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Due Process violation of their right to bodily integrity and was such a constitutional right clearly established when the defendants acted? We join the United States District Court for the Eastern District of Michigan, In re Flint Water Cases, 329 F.Supp.3d 369 (E.D. Mich. 2018), vacated on other grounds (Nov. 9, 2018), and Guertin v. Michigan, 2017 WL 2418007 (E.D. Mich. June 4, 2017), the Michigan Court of Appeals, Mays v. Snyder, 323 Mich.App. 1, 916 N.W.2d 227 (2018), and the Michigan Court of Claims, Mays v. Snyder, No. 16-000017-MM (Mich. Ct.Cl. Oct. 26, 2016),1 in holding that plaintiffs have pled a plausible Due Process violation of bodily integrity regarding some of the defendants. For the reasons that follow, we affirm the district court’s order denying the motions to dismiss based upon qualified immunity regarding defendants Howard Croft, Darnell Earley, Gerald Ambrose, Liane Shekter-Smith,2 Stephen Busch, Michael Prysby, and Bradley Wurfel. However, we reverse the denial of the motions to dismiss regarding defendants Daniel Wyant, Nick Lyon, Eden Wells, Nancy Peeler, and Robert Scott because plaintiffs’ complaint alleges mere negligence, and not a constitutional violation against them.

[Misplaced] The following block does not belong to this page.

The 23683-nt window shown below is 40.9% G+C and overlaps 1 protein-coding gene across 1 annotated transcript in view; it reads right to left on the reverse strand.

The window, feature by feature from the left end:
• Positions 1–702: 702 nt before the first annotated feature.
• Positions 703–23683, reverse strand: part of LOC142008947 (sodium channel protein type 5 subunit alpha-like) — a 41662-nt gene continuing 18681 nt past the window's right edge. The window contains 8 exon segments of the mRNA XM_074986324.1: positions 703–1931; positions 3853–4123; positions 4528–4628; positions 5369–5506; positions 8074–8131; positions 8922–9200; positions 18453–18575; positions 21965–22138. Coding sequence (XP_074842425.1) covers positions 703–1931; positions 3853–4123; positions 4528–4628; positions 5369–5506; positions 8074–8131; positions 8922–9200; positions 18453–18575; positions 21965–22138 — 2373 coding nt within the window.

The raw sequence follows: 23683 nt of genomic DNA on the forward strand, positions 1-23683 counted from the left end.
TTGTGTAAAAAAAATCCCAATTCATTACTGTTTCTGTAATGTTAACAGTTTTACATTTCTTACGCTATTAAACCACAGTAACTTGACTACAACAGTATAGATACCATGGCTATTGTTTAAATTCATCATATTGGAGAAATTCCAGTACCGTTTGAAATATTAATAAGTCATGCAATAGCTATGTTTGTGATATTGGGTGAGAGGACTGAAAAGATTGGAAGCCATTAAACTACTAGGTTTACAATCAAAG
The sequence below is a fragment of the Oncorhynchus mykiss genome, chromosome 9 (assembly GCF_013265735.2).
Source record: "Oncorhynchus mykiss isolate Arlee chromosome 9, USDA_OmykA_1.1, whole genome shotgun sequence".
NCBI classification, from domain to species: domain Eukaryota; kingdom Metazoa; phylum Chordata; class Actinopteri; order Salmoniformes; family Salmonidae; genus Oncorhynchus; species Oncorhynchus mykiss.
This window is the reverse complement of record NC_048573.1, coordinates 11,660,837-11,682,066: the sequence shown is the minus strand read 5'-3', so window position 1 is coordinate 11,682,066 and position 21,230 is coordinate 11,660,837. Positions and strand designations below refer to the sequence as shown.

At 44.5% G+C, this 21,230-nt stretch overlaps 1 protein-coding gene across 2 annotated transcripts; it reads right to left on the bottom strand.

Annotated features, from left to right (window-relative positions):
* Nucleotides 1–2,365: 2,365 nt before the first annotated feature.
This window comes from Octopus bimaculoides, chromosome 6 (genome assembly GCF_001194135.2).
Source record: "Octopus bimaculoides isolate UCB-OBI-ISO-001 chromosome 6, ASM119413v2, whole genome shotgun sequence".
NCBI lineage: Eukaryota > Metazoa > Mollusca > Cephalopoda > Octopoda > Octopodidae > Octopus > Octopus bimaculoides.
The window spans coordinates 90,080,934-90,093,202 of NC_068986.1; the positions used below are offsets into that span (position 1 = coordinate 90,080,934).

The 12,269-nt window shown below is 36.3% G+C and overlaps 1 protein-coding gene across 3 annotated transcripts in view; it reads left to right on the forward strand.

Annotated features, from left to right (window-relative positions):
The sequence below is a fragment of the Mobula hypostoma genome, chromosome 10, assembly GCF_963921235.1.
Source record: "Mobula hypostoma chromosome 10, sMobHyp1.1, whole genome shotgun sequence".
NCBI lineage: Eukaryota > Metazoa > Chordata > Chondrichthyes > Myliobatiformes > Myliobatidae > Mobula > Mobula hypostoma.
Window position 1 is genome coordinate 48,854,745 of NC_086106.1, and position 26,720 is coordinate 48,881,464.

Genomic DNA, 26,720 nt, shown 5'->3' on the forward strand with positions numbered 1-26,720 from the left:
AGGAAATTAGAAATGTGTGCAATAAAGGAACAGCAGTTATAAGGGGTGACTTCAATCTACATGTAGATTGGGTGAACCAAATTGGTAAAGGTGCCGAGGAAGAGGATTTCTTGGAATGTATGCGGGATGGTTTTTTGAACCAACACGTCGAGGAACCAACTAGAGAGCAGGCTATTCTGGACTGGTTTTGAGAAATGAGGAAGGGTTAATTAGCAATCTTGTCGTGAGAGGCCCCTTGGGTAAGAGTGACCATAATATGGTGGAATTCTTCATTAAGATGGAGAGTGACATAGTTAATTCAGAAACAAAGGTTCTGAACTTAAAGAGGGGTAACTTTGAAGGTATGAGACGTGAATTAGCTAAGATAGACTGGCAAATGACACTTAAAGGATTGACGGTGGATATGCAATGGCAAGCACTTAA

The second issue is whether the City of Flint is entitled to Eleventh Amendment immunity from plaintiffs’ suit because the takeover by the State of Michigan of the City of Flint pursuant to Michigan’s "Emergency Manager" law transformed the City into an arm of the state. It is not, and we therefore affirm the district court’s same holding.

III.

We possess jurisdiction under 28 U.S.C. § 1291 and the "collateral-order doctrine," as defendants are appealing the denial of qualified and Eleventh Amendment immunity. Kaminski v. Coulter, 865 F.3d 339, 344 (6th Cir. 2017). The district court granted in part and denied in part defendants’ motions to dismiss plaintiffs’ complaint under Federal Rule of Civil Procedure 12(b)(6). Given this procedural posture, we construe the complaint in the light most favorable to plaintiffs, accept all well-pleaded factual allegations as true, and draw all reasonable inferences in plaintiffs’ favor. Crosby v. Univ. of Ky., 863 F.3d 545, 551-52 (6th Cir. 2017). But if we are to affirm, the factual allegations in plaintiffs’ complaint must plausibly allege a legally recognized constitutional claim. See generally Bell A. Corp. v. Twombly, 550 U.S. 544, 556-58, 127 S.Ct. 1955, 167 L.Ed.2d 929 (2007).

IV.

Qualified immunity shields public...